iSafe Backpack Review


Date
4/21/2012
In Short
This one's a screamer. Literally.
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The iSafe backpack is a bag designed to carry a notebook computer. It has a built-in padded sleeve for your computer at the back of its main compartment, which also has enough room for a few books or other things. A second compartment sits in front of the first and provides a good deal of additional storage along with several compartments in which you can store pens, small electronic devices, or the like. There's also a pocket attached to the front for additional small items. The straps have an average amount of padding and an unpadded hip strap is also provided so you can carry light loads comfortably and heavier loads for a short period of time, but the lack of extra padding will probably have you feeling the heavier loads after a while.

So far all of this sounds like pretty standard stuff for your typical computer backpack, but there is one major difference between the iSafe and typical bags. The iSafe comes with a built-in security system. Now this isn't the kind of security system that will protect your belongings when you're not watching your bag, but rather an alarm to call for help if you feel threatened ' a backpack with a panic button. Hidden in one of the straps below a piece of fabric that will prevent you from accidentally triggering it is a button that will set off the alarm. The alarm itself is packed into the front of the small outside pocket, and it emits a very high pitched beeping noise when triggered as well as flashing lights on the back of the pack. The alarm is quite loud to the point that you can damage your hearing if you trigger it indoors, but outdoors it will certainly raise attention for quite a distance and provide plenty of motivation to send a would-be assailant running.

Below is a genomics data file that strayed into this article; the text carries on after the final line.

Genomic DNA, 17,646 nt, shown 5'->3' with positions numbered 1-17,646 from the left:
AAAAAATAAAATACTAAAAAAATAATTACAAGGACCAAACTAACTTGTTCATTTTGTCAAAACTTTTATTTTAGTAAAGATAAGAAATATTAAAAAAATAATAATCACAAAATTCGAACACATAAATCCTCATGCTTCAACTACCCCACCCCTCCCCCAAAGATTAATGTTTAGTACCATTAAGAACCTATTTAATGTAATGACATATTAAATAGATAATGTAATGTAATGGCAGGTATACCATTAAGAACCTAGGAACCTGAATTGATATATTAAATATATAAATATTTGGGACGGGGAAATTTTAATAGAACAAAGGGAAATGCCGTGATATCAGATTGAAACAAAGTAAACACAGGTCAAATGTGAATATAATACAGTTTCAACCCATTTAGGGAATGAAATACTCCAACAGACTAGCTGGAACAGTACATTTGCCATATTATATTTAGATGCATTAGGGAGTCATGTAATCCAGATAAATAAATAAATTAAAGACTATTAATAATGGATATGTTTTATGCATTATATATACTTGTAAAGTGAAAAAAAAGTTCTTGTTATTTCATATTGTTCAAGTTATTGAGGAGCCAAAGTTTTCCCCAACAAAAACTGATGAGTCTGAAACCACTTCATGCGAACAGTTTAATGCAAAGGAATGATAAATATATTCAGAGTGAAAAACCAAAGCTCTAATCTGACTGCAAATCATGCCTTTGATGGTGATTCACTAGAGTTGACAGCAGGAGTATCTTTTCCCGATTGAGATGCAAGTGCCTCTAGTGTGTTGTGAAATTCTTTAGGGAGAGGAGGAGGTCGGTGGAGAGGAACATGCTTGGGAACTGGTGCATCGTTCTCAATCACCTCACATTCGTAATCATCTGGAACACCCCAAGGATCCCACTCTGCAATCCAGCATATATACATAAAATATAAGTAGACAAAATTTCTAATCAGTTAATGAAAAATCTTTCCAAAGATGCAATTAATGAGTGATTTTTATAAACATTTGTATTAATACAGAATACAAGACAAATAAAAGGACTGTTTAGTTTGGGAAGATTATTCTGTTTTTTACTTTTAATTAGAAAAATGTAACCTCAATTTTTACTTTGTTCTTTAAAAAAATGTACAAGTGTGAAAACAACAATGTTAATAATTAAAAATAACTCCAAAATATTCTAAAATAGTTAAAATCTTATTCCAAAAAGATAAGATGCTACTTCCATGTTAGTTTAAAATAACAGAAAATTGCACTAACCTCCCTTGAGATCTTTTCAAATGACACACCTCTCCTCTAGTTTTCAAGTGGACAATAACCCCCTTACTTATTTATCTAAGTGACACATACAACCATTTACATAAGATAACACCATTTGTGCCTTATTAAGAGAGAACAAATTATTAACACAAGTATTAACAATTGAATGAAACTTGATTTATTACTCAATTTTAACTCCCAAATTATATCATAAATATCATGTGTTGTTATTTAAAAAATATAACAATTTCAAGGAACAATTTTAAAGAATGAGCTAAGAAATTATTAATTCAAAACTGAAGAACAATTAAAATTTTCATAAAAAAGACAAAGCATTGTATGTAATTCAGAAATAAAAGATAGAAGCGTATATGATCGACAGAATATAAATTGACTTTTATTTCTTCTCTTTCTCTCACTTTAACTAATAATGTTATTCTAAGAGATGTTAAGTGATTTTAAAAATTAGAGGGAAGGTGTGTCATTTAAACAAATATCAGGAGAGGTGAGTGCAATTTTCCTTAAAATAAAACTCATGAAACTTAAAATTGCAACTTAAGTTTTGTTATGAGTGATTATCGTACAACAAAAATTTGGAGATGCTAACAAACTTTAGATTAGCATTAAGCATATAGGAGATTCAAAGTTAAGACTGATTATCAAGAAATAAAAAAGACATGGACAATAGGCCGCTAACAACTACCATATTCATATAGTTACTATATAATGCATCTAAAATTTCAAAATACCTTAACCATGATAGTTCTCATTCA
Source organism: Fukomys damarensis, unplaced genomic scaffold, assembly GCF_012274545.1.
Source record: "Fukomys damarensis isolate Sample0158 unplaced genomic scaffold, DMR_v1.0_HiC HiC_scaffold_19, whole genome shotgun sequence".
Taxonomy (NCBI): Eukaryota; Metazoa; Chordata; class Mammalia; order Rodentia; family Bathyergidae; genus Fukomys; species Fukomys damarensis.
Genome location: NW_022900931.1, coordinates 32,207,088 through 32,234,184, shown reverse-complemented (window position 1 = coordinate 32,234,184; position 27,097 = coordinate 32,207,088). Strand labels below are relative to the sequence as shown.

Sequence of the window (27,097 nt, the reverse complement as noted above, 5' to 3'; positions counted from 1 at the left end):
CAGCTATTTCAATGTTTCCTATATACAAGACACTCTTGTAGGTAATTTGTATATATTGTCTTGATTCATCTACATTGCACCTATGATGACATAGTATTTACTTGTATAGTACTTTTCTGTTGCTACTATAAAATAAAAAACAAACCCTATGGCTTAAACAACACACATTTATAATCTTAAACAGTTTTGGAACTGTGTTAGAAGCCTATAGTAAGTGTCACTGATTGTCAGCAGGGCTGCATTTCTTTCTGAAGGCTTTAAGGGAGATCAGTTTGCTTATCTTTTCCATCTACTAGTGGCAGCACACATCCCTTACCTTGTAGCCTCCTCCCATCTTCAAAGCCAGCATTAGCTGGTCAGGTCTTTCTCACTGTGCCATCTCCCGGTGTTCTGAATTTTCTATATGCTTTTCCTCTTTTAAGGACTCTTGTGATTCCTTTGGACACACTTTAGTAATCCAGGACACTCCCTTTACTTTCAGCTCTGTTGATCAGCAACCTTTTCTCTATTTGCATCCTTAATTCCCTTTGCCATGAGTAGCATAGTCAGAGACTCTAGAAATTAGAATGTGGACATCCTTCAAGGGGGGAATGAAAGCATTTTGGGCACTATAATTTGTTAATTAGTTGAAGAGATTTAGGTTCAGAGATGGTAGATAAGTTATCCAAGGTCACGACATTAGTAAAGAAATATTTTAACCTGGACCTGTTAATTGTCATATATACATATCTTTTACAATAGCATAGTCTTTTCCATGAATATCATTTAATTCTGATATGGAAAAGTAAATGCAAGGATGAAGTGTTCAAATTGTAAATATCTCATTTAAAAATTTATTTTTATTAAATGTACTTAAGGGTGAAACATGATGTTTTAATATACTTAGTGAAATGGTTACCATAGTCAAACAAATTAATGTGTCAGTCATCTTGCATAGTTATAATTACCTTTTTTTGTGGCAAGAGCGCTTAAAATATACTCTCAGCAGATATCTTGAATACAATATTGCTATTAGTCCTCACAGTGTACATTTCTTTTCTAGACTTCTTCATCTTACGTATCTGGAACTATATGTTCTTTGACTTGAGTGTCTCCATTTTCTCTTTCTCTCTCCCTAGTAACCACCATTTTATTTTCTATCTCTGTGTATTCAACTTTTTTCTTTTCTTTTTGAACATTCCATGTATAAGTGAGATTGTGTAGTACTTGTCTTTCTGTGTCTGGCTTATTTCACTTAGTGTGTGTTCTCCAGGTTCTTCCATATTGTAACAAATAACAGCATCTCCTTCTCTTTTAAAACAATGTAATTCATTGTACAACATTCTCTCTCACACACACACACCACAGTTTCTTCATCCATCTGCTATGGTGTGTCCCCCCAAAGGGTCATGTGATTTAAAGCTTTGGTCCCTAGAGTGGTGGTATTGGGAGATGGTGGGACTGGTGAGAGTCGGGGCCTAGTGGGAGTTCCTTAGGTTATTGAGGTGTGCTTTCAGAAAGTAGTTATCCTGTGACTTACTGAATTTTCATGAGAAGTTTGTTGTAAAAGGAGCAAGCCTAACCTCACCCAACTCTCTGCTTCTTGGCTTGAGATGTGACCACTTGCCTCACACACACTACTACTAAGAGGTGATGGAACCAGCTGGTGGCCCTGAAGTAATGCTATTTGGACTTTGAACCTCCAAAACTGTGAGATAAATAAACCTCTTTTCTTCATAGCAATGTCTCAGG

As a personal safety device that is of good use to a night school student or anyone else who feels uncomfortable while alone at night, that backpack is an excellent choice. As a safety device for a notebook, though, it wouldn't be my first choice. The bag doesn't provide any padding for the top of the notebook compartment, holding the computer in place with a simple Velcro strap. While the bag will hold a 17" notebook, the corners of the computer press up against the unpadded top of the bag. It may not seem like the top of a backpack would need much padding, but bags are often crammed into small spaces or piled on top of each other and in either of these cases your notebook would be vulnerable. On the other end of the spectrum, a notebook slides into the compartment and gets a bit lost in it leaving it free to slide around in the pocket. You're probably best off using it with a mid-sized notebook and then primarily when your concern for you own safety exceeds that of your concern for your notebook.

Final Rating:






Transmitted: 4/24/2014 10:18:05 AM